By: Cindy Medina
April 12-15, 2012
Rampart Scandal in the LAPD Division
Growing up everyone has been told tales of police and how they represent being hero's. Police are supposed to save peoples lives and stand against crime and assault but the stores we have been advised are not precisely one hundred percent right. The LAPD was involved with one of the most discussed scandals referred to as Rampart Scandal where a large number of police officer wherever involved in the beating, racial discrimination, and racial profiling.
Although some people had experienced the brutal activities of the LAPD officer, the Rampart Scandal opened the eyes of many people who weren't aware of these kinds of incidents taking place in the Oregon Police Office. The Rampart Scandal moved through the LAPD fairly quickly by using a series of incidents throughout the Oregon Police Division.
The Rampart Scandal included a series of events. The 1st event started in 03 18, 1997 when a LAPD officer known as Frank Lyga shot and killed one other police officer, Kevin Gaines, who also at the time was off obligation. Officer Lyga shot and killed Enveloppes because he sensed that Gains had threatened him. The incident was caused what they called street rage. The death started to be a controversy since officer Outspoken Lyga was obviously a white gentleman and the patient officer Kevin Gaines was am Dark-colored man. Contemporary society thought that the shooting dealt with racial actions. Although society claimed which the shooting was a matter of racism the LAPD concluded that the shooting was " in policyвЂќ. The family of Expert Gaines sued the city of Los Angeles intended for $25 million but the suit was completed for $250, 000 (PBS 2005 p. 2). An additional event that led to the Rampart scandal was in November 6, 1997 when $722, 000 was stolen via a Lender of America in Oregon. Later your bank manager opened up that her boyfriend, a LAPD expert, played an important role and planned the...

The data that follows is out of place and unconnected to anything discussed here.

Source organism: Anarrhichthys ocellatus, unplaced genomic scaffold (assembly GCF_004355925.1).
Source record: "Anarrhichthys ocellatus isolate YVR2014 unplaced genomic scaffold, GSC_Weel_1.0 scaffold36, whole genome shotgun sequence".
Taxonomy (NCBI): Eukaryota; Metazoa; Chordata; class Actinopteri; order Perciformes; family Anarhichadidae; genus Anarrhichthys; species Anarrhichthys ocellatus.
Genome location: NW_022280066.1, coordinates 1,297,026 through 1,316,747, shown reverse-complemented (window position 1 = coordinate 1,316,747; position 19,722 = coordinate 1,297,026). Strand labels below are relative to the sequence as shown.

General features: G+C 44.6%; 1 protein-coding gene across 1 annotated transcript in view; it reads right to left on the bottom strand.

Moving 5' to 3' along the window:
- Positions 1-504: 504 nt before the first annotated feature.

Cited: PBS Frontline, " To Protect also to ServeвЂќ вЂ“ LAPD Traditions. From
PBS Frontline Particular, LAPD Blues: Race and Policing Exceptional, (2005).
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#1077, (November six, 2000) reached on Summer 21, 06\ from: